I didn’t know who I was, where I belonged nor was I able to land a job and I was running out of survival resources. But I believe there is a blessing in hitting rock-bottom, because that was the place where I was faced with a choice. Either I was going to give up on life or be determined to push forward in spite of. I had to make a series of tough life choices (asking for help, swallowing my pride, facing my fears, taking some risks, etc.) and having to learn some things the hard way, but in 9-months, I went from being homeless, to landing my dream job. And after having learned the hard way what it really takes to land your dream career, I became determined to help everyone else in my generation to do the same and go from Zero to Impact, whether it’s landing a job, becoming an entrepreneur, or preparing to enter the world with success post graduation.

That’s why I wrote the book, Unfollow The Crowd: The New Education For Young Millennials Who Crave Purpose, Freedom & Impact, and created the new workshop, From Zero To Impact. These are my personal guideposts sand systems to help people get clear on what they really want, identify their true passions, real strengths and recalibrate their inner compasses so that they can get on their most promising pathway to success.  Maybe you’re working a job and feel like you’re just a number or working hard but don’t have a voice. Maybe you find yourself working hard but you don’t feel like you’re making any noticeable impact. Maybe you feel as if people aren’t recognizing you for what you do well or are not being compensated for your worth.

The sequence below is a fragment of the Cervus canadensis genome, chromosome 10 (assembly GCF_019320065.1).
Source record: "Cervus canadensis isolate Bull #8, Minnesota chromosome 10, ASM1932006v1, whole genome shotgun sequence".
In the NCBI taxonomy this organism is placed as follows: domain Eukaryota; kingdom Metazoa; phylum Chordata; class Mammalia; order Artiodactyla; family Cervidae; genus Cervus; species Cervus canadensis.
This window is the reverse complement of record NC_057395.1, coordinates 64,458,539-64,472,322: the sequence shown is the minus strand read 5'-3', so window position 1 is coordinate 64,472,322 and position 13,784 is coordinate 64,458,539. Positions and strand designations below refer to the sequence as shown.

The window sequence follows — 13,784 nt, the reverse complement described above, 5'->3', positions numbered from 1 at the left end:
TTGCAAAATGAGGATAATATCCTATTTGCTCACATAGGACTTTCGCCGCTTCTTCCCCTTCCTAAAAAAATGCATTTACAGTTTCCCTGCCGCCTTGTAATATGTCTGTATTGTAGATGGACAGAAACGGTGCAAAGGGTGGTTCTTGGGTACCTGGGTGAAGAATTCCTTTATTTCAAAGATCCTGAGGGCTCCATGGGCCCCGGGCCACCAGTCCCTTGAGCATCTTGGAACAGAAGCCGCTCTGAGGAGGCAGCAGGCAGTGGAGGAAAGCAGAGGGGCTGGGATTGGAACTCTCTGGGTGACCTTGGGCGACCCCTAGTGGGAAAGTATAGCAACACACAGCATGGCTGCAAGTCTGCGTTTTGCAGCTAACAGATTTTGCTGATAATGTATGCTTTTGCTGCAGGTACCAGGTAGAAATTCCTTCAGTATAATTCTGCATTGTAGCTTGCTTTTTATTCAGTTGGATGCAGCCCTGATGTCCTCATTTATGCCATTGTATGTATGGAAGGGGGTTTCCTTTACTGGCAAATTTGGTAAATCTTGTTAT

You have to get clear on what you really want. Consider the most successful companies in the world. There is a reason they are successful and have impact. Before they create one product, produce one commercial or even launch, they first get really clear on who they are, why they do what they do, who they service and how they do it. And every product or service they create is an extension of those core tenets. So if the smartest entities in the world are following this process to be successful, then why shouldn’t we as individuals?